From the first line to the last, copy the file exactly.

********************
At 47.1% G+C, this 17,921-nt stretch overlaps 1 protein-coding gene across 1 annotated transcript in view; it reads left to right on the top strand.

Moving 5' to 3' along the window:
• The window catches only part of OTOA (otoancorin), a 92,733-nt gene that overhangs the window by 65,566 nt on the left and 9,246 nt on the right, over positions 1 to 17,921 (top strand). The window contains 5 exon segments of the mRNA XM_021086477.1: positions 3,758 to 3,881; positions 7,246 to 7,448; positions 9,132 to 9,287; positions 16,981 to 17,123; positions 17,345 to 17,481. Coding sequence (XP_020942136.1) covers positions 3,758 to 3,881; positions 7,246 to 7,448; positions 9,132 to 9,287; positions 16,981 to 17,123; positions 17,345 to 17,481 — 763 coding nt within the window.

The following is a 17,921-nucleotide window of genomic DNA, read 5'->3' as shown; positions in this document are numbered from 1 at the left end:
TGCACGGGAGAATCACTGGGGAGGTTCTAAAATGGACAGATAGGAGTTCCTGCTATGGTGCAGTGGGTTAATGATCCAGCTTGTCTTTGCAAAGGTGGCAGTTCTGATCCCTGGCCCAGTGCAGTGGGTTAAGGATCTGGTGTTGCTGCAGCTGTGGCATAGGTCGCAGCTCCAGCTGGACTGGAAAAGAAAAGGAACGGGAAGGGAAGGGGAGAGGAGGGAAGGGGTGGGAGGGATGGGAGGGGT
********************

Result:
At 47.1% G+C, this 17,921-nt stretch overlaps 1 protein-coding gene across 1 annotated transcript in view; it reads left to right on the top strand.

Moving 5' to 3' along the window:
• The window catches only part of OTOA (otoancorin), a 92,733-nt gene that overhangs the window by 65,566 nt on the left and 9,246 nt on the right, over positions 1 to 17,921 (top strand). The window contains 5 exon segments of the mRNA XM_021086477.1: positions 3,758 to 3,881; positions 7,246 to 7,448; positions 9,132 to 9,287; positions 16,981 to 17,123; positions 17,345 to 17,481. Coding sequence (XP_020942136.1) covers positions 3,758 to 3,881; positions 7,246 to 7,448; positions 9,132 to 9,287; positions 16,981 to 17,123; positions 17,345 to 17,481 — 763 coding nt within the window.

The following is a 17,921-nucleotide window of genomic DNA, read 5'->3' as shown; positions in this document are numbered from 1 at the left end:
TGCACGGGAGAATCACTGGGGAGGTTCTAAAATGGACAGATAGGAGTTCCTGCTATGGTGCAGTGGGTTAATGATCCAGCTTGTCTTTGCAAAGGTGGCAGTTCTGATCCCTGGCCCAGTGCAGTGGGTTAAGGATCTGGTGTTGCTGCAGCTGTGGCATAGGTCGCAGCTCCAGCTGGACTGGAAAAGAAAAGGAACGGGAAGGGAAGGGGAGAGGAGGGAAGGGGTGGGAGGGATGGGAGGGGT